black 53cm SOMA, pake fork, yancopads black and red stripes pad, red deep-V wheels, black origin8 stem, red oury grips, black seat post, bianchi black with leopard spot seat, crappy crankset, mks sylvan track pedals, red chain, red tire in the front (continental ultra sports), black tire in the back - spoke cards: yancopads, east orlando race, burry your bones
if you see anyone on this bike stop them or call me quick - 386 383 7757 -
You'll get a huge REWARD!!
post this wide please - i’d do it for you in a heart beat
make the call if you see it around town..
Free dbags hip pack to whomever finds this!
Just got back in from RVA and NASHVEGAS and both were a total blast. all of this is another story though - in RVA i hung out with a guy from RIDERS OF THE APOCALYPSE, who aside from wacky bike shenanigans also engage in radical community action such as their U-Locks of Love action where they raised enough money to buy up a shit ton of u-locks and took them to a community center in a poorer neighborhood of Richmond.
This conversation inspired me to try to push yabai towards this - actualizing our anarchist/radical activist ethos through the bike gang as well - to put together things that benefit more than just "bike kids" i want to throw a bike party for "kids" somewhere - lets do this shit - hagamos estos!
Sunday, August 17, 2008
wonderful! O wonderful! O wonderful!
I am food! I am food! I am food!
I eat food! I eat food! I eat food!
My name never dies, never dies, never dies!
I was born first in the first of the worlds, earlier than the gods, in the belly of what has no death!
Whoever gives me away has helped me the most!
I, who am food, eat the eater of food!
I have overcome this world!
He who knows this shines like the sun.
Such are the laws of the mystery!
Amity and enmity are normally considered the affections of only animate beings high on the evolutionary scale. Not exactly true. Inanimate objects like atoms do have their own likes and dislikes. For example, the sodium atom would love to mate with a chlorine atom with a voracious appetite to form sodium chloride, known as common salt. The same sodium atom also knows how to co-exist with its own kind. Among animate beings, even bacteria, lowest on the totem pole of living creatures, display deep emotions and a sense of togetherness when needed. Among humans, we witness cooperation as well as isolation as characteristics among individuals according to the dictates of circumstances. Among lower species such as animals and insects, cooperation is widely prevalent among one’s own kind of species. Did sociality and cooperation originate with the primitive forms of life? Let us take a look at the social life of bacteria and what we can learn from that. Researchers have recently discovered that tiny worms from a particular strain of C. elegans, do not like to eat alone. When placed near food (a patch of bacteria in a gel medium) they scurry around looking for company. Worms of another strain of C. elegans clearly prefer solitude. Should we care about the social life of a tiny worm? Perhaps, yes, mainly because we may have similar genes that dictate such behaviour. The sociable worms were found to move around the food plate rapidly, not slowing down until they found some eating companions. By contrast the anti-social worms moved very slowly all the time grazing on food right from the start. When their DNAs were analysed, it appeared that the difference amounted to one codon (a triplet of nucleotides), resulting in one amino acid being different in a single protein between the two classes. What a precise division of classes!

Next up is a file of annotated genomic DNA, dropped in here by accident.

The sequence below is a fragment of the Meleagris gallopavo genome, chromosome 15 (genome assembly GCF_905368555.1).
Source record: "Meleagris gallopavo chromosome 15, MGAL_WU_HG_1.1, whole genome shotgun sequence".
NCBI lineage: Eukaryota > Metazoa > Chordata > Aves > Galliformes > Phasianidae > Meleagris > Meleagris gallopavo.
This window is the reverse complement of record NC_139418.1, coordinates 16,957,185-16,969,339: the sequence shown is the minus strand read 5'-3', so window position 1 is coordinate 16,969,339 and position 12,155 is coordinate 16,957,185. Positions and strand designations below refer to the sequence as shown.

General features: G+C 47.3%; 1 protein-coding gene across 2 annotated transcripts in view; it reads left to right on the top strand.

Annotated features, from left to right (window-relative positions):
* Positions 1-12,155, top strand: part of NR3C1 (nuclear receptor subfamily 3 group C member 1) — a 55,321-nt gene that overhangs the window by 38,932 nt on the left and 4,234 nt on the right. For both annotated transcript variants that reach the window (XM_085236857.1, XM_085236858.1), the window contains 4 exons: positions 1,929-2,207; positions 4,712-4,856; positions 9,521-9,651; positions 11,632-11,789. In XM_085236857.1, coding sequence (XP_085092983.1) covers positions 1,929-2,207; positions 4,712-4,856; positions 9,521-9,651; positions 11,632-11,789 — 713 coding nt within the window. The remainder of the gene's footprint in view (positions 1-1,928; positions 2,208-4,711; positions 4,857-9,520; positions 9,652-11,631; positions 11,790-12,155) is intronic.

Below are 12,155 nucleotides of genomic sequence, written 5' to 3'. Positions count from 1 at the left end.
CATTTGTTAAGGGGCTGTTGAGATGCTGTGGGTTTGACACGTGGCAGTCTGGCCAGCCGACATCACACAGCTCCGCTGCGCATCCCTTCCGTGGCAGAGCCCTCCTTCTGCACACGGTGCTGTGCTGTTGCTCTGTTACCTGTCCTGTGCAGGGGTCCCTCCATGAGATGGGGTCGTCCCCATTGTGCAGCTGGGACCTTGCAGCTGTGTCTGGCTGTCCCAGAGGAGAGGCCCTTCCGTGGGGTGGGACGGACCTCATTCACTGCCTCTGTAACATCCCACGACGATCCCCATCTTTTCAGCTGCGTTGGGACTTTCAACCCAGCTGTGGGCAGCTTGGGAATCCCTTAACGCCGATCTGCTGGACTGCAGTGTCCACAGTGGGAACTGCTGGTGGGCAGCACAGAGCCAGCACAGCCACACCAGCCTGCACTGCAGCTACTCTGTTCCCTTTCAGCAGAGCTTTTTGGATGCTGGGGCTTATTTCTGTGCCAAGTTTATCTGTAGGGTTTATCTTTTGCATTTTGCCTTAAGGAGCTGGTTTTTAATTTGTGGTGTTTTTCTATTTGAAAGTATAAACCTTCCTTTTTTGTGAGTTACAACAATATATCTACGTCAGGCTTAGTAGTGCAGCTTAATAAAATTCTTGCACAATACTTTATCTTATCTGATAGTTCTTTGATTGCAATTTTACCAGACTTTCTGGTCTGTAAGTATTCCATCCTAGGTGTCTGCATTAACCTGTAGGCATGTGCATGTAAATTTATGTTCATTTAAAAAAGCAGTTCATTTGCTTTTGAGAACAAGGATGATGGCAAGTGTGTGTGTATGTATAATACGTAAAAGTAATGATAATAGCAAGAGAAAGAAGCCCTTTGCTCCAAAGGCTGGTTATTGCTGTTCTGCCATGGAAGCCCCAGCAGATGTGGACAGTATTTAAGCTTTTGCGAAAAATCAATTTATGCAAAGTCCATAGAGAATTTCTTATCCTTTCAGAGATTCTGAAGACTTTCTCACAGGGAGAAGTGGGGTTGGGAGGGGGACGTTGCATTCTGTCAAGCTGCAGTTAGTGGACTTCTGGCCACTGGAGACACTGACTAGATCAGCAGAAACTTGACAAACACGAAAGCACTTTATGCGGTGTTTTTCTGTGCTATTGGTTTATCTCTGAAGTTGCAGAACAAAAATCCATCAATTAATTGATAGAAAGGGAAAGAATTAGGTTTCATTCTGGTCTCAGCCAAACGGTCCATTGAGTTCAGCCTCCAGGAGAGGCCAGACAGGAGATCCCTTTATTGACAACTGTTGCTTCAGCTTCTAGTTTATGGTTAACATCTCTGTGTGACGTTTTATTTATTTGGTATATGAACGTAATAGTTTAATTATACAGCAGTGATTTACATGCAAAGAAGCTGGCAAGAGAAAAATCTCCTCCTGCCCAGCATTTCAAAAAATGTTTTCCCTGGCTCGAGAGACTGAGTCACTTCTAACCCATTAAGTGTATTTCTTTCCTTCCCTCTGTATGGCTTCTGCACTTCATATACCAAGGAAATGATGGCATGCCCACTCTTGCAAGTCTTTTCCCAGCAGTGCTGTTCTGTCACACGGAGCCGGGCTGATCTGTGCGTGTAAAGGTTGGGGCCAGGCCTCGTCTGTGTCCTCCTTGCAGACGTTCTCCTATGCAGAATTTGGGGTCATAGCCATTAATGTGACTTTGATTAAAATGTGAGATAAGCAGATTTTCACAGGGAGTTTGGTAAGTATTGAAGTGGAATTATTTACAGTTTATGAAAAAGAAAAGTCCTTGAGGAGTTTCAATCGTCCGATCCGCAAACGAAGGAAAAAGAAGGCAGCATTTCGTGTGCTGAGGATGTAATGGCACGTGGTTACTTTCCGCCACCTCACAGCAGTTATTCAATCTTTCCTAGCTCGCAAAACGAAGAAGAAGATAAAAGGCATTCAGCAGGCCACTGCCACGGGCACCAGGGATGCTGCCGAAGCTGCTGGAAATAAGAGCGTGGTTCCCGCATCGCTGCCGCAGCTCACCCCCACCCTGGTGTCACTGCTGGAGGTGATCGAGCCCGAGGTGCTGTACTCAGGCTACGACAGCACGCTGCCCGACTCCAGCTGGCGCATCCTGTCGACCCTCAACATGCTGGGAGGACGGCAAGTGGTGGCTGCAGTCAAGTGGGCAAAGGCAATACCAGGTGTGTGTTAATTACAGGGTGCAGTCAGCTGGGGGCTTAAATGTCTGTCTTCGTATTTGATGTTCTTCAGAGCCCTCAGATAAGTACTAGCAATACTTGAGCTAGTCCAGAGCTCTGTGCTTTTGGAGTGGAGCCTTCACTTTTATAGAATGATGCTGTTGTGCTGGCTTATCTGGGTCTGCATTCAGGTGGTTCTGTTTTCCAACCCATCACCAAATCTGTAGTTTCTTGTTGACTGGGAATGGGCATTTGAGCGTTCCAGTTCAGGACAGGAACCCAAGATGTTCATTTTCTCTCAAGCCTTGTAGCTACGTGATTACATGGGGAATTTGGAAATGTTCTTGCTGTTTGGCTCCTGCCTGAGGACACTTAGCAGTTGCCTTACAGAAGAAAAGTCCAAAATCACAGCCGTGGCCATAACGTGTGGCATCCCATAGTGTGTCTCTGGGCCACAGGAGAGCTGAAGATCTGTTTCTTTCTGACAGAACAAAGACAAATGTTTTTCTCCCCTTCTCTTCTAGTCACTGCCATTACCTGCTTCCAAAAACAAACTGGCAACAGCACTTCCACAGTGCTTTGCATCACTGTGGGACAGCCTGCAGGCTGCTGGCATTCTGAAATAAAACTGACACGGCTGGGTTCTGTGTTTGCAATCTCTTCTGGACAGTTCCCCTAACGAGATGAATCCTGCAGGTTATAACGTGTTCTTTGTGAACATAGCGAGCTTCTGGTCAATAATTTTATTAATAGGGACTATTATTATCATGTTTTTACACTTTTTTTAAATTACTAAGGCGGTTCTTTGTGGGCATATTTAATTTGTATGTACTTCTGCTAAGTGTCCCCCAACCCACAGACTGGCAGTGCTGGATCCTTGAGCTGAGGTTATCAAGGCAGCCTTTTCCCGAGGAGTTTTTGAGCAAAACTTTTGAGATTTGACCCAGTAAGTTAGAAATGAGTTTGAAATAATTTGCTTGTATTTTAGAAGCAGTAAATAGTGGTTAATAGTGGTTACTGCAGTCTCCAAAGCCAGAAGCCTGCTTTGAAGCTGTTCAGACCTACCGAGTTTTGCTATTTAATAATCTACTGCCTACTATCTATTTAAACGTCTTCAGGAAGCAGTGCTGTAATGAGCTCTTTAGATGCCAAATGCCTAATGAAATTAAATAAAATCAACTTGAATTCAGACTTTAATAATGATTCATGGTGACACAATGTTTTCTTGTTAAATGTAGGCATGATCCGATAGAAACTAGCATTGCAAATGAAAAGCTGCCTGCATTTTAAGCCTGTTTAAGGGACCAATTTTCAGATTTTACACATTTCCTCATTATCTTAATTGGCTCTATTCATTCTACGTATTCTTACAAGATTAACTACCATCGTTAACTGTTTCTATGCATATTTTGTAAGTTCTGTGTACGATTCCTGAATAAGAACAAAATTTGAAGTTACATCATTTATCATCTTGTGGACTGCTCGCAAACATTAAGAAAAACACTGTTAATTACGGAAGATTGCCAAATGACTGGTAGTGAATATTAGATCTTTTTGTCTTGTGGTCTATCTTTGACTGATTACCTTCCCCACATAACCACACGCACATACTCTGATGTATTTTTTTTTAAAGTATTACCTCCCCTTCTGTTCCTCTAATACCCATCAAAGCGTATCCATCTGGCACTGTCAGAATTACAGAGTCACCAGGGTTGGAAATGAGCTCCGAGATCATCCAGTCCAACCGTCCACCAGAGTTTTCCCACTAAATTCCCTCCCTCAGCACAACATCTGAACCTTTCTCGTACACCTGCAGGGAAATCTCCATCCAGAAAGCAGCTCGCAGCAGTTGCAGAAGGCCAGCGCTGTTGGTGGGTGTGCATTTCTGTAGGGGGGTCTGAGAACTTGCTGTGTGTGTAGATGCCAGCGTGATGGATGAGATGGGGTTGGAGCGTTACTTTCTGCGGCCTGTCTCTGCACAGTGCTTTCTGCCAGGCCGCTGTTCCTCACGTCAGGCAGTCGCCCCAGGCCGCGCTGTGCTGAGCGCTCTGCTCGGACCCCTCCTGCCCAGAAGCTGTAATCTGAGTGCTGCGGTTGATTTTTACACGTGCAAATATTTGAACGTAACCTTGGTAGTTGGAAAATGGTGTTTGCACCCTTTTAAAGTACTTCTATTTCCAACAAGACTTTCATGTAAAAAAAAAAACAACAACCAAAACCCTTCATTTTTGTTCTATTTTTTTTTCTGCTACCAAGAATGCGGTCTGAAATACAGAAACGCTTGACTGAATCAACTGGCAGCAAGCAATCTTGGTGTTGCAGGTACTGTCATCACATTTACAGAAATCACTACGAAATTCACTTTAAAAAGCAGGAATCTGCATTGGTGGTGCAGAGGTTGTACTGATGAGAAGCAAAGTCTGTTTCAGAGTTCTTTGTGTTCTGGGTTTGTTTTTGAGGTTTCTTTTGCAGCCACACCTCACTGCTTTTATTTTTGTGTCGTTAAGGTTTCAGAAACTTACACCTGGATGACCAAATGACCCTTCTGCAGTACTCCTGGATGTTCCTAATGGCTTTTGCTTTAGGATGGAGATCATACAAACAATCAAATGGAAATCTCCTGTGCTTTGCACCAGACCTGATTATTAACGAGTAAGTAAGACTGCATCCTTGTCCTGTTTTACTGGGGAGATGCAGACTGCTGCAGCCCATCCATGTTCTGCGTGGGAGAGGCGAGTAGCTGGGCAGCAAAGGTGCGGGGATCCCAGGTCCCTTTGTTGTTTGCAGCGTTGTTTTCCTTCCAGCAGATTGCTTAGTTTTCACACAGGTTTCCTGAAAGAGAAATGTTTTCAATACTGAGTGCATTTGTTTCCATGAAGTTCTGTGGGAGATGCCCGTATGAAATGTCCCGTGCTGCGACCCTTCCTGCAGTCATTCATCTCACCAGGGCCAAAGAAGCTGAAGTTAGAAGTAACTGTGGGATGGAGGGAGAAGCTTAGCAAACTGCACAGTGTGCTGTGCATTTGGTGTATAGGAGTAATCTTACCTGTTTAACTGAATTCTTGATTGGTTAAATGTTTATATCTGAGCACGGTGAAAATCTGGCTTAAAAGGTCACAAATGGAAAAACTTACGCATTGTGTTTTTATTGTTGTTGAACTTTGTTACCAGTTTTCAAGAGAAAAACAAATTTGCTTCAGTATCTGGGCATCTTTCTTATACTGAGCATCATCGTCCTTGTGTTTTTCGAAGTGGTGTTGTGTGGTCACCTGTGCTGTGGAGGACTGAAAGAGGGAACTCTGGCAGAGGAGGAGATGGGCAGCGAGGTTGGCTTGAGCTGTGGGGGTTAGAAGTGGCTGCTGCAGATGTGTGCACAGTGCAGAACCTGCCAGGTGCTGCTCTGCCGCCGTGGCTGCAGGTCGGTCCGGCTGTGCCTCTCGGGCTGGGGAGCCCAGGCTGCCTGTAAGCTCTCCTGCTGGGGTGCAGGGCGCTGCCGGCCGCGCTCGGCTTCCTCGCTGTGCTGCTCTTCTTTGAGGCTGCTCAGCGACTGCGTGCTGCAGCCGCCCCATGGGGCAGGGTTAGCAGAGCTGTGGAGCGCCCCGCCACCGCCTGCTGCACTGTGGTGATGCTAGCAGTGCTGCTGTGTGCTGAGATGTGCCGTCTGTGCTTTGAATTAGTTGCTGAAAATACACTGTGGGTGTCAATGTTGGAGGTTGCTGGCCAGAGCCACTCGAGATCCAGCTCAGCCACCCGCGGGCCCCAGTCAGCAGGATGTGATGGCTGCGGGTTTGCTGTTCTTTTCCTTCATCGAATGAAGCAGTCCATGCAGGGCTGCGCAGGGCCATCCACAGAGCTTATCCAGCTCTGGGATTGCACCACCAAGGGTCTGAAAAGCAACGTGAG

Bacteria are so ubiquitous that they are found on mountaintops, ocean bottoms, guts of animals, hot springs and the Antarctic ice shelves. The ecosystem, on land as well as water, depends on bacterial activity. The cycling of carbon, nitrogen, and sulphur is completed by their tireless labour. When organisms die, the carbon in their tissues is not available for most other living beings. Bacteria break them down and release the nutrients to the environment. Plants rely on nitrogen from the soil for growth and to make proteins. Only the soil bacteria which coexist with the root system of plants make the gaseous nitrogen in the atmosphere available to the plant in the form of soluble nitrogen.